Installation Instructions

Last updated: 10.05.2001


To install one of the Perl scripts available from 'raingod.com', follow these instructions.

1

Download the script and all accompanying files to your computer.

2

Once you have downloaded the files, change the name of any file that ends with '_pl.txt' so that it ends with '.pl'. In other words, if you have a file called 'foo_pl.txt', change its name to 'foo.pl'. For security reasons, the server won't display the text of any file that contains '.pl', so it is necessary to give the Perl scripts an extension of '.txt' so that they can be downloaded.

3

Read the script to see if it contains any special instructions about configuration or placement of accompanying files.

4

If necessary, change the first line of the script so that it indicates the correct location for the Perl interpreter. By default, the first line of the script will read:

#!/usr/bin/perl

This is the usual location for Perl. If you have shell access on your server, you can check where Perl is installed by typing

which perl

at the prompt. If you do not have shell access, or your server is not a UNIX system, check with your system administrator to find out what you should enter here.

5

Read the script to see if any of the constants defined at the start of the script can or should be changed. If a constant must be changed to configure the script for your system, this will usually be noted in the comments. Similarly, if any constant must not be changed, this will also be noted. Other constants can be changed if you wish, but it is usually worth running the script at least once with the default values just to check that everything works properly.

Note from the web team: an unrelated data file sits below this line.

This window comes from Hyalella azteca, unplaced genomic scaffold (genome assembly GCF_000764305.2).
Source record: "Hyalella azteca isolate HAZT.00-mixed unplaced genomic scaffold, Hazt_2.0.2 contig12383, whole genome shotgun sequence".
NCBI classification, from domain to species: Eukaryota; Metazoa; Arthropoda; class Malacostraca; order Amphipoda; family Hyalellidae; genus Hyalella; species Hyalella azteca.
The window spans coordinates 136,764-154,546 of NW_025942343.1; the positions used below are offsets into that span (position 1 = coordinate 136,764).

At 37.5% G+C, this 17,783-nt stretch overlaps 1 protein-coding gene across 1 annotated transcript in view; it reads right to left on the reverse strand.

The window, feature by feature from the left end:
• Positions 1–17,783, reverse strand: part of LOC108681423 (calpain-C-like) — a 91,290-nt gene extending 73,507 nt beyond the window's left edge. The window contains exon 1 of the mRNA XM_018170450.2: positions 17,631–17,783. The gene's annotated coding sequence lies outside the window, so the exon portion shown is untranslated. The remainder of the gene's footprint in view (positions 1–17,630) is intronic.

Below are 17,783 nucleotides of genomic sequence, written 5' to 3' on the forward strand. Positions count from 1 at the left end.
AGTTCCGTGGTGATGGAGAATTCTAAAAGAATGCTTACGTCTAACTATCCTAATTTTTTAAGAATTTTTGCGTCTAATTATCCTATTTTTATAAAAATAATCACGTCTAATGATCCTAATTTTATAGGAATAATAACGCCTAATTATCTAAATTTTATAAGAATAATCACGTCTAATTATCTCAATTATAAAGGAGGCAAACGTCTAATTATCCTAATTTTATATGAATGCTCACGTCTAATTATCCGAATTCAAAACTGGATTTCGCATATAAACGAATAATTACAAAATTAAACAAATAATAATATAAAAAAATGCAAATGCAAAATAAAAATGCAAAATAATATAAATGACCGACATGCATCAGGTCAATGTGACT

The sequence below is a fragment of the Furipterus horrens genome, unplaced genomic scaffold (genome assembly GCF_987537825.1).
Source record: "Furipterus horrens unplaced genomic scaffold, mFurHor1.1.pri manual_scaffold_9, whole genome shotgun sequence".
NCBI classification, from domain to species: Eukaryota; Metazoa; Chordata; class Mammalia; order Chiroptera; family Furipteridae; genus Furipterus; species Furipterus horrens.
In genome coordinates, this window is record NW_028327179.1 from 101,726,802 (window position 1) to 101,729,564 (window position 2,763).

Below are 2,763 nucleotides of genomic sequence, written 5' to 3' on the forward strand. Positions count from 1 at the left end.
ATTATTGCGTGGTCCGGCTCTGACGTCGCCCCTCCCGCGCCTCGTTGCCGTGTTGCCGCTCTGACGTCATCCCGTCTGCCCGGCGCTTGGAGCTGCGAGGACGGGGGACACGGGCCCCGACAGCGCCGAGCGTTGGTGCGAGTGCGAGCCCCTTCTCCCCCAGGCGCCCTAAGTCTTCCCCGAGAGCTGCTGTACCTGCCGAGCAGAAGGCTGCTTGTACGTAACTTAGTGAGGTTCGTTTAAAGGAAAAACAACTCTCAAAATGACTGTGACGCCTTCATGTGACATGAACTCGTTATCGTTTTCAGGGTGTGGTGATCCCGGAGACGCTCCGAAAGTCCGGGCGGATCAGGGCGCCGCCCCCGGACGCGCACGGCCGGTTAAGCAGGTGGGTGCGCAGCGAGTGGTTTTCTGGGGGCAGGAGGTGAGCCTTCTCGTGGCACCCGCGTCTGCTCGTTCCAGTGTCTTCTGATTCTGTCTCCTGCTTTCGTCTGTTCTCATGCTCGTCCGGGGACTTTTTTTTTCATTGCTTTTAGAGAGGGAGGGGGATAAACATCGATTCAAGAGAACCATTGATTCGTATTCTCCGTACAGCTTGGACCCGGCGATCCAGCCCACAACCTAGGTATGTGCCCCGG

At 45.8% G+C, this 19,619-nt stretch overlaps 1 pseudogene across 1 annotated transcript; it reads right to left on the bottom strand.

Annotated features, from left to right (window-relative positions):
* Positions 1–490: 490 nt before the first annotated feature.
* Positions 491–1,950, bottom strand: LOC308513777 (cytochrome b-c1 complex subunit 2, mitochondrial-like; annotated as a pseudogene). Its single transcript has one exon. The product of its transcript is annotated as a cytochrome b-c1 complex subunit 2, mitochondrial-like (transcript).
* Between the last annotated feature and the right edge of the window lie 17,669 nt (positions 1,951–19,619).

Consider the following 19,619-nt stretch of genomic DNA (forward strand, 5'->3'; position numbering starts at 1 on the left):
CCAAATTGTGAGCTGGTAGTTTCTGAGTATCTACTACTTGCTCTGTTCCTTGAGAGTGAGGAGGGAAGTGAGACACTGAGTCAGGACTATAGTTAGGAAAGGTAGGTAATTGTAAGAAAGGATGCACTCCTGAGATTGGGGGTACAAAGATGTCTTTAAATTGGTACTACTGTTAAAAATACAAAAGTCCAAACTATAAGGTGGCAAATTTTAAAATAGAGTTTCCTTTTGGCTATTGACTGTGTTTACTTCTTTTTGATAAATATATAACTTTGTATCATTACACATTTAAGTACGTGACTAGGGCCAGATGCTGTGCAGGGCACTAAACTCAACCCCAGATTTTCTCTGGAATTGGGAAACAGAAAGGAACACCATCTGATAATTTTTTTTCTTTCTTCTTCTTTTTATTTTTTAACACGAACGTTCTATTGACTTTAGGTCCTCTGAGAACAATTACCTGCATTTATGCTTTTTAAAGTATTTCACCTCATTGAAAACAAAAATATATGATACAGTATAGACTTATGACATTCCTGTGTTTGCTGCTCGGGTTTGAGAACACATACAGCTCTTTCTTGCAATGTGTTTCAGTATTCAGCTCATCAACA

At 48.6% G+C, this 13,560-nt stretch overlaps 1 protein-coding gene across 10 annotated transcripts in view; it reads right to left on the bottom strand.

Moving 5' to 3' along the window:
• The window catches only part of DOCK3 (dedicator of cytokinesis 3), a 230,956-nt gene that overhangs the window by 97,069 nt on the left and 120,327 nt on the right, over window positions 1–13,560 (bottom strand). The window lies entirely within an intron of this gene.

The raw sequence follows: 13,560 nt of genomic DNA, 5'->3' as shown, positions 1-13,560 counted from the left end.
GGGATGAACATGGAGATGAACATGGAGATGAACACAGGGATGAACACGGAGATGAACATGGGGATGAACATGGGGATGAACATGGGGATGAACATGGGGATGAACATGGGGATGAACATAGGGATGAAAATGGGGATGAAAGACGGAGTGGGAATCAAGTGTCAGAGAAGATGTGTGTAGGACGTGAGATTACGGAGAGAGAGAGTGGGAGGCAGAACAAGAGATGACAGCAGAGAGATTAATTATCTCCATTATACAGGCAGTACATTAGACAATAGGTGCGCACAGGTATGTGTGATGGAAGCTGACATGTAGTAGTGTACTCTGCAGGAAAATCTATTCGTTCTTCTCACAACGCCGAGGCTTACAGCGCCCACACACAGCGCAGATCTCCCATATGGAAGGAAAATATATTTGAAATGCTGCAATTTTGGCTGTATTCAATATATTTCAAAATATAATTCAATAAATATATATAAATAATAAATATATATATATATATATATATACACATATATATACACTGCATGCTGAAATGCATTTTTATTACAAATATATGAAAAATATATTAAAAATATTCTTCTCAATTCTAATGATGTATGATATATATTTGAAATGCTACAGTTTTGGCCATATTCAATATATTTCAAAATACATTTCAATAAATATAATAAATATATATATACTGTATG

6

Upload the script to your 'cgi-bin' directory (or to whichever other directory is used for running CGI scripts: again, if you don't know which this is, consult your system administrator or service provider). Upload any accompanying files: these will usually go in the same directory as the main script. If the accompanying files need to be placed anywhere special, this will usually be noted in the comments in the script or in a README file.

7

Change the permissions on the uploaded script to make it executable. If you have shell access on a UNIX system, you can usually do this by typing:

chmod a+x scriptname.pl

(replace 'scriptname' by the real name of your script).

If you don't have shell access, you may be able to use your FTP client to set the permissions on the uploaded script. If in doubt, consult your system administrator or service provider.

8

Test the script. If you need to see how the script should be called, look at the sources of the page from which you downloaded the script.


If you find a bug in a script or have a comment or recommendation to make, please mail angus@pobox.com.. Please do not mail me with general questions about Perl, about other people's Perl scripts, or about the configuration of your server. The best places to find answers to these questions are through the links on the links pages, from the author of the script you are using, or from your system administrator or service provider. I regret that I don't have the time to do debugging or write custom scripts for free or to do your schoolwork for you; if you need custom scripts developed on a commercial basis, see the consulting page.


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